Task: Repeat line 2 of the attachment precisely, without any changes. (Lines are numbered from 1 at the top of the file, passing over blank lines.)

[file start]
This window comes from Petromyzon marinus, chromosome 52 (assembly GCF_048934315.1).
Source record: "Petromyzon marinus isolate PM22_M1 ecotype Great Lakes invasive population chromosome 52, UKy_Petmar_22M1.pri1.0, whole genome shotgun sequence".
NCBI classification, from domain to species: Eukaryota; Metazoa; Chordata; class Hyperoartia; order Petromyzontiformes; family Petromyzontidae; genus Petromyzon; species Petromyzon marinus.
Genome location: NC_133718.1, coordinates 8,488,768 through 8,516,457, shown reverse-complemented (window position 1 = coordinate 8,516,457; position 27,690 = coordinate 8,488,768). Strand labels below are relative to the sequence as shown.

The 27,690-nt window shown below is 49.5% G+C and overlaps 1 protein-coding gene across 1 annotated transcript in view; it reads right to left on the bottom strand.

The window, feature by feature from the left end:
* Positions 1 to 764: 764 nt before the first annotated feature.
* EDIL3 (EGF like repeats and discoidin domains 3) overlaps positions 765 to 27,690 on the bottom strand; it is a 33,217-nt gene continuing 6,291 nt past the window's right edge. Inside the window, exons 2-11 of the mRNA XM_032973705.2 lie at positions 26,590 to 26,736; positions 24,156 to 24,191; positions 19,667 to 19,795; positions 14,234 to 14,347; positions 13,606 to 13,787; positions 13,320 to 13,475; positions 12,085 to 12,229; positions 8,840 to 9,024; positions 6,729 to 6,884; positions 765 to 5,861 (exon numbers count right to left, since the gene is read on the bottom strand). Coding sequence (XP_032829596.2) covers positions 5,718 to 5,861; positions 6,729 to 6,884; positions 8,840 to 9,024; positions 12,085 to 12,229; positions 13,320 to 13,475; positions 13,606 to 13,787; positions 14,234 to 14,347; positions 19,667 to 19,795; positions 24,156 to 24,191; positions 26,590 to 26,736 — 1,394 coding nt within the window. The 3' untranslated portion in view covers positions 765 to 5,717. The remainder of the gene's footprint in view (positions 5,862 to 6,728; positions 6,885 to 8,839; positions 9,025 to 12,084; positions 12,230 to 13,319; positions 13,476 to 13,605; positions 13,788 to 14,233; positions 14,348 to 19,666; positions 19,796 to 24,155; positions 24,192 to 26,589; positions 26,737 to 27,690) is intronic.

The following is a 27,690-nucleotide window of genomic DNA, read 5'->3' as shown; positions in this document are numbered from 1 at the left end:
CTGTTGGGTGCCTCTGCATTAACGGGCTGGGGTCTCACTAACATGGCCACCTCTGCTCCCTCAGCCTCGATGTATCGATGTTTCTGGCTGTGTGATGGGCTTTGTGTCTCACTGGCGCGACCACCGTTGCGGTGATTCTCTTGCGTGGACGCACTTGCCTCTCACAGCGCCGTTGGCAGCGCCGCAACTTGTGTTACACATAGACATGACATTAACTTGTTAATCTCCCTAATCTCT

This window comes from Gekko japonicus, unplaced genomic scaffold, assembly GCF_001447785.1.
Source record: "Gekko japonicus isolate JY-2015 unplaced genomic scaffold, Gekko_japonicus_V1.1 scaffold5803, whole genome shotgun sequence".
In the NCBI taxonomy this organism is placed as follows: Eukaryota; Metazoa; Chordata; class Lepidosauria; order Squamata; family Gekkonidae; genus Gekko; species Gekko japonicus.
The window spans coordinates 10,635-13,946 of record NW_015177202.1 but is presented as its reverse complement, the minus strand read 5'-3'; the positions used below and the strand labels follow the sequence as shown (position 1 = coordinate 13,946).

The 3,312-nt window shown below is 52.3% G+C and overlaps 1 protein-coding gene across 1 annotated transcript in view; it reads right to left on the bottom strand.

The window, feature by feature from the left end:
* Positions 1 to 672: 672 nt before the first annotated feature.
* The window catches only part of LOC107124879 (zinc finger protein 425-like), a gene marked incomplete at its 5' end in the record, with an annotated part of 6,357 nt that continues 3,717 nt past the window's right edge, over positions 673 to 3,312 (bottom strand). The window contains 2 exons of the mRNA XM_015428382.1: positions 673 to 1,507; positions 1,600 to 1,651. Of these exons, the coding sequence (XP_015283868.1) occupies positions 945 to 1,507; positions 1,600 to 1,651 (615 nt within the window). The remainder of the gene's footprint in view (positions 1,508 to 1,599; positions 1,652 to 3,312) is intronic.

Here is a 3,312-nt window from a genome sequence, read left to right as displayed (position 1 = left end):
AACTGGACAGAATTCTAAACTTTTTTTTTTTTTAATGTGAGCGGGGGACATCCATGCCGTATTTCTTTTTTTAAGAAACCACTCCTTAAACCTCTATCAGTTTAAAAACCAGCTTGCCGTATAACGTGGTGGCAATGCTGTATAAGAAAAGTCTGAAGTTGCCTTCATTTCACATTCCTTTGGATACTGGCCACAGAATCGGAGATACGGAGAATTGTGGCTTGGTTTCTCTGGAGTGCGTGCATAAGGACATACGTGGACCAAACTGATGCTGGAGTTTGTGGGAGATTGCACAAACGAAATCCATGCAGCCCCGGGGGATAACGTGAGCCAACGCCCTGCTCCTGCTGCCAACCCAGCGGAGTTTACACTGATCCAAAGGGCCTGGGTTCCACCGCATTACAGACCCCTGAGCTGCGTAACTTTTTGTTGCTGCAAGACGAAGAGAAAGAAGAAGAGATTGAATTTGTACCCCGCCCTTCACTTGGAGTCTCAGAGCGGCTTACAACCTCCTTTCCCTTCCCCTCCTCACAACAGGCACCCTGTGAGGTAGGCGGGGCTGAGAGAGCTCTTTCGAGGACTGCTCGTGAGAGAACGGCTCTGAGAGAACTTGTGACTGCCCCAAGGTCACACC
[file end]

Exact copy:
Source record: "Petromyzon marinus isolate PM22_M1 ecotype Great Lakes invasive population chromosome 52, UKy_Petmar_22M1.pri1.0, whole genome shotgun sequence".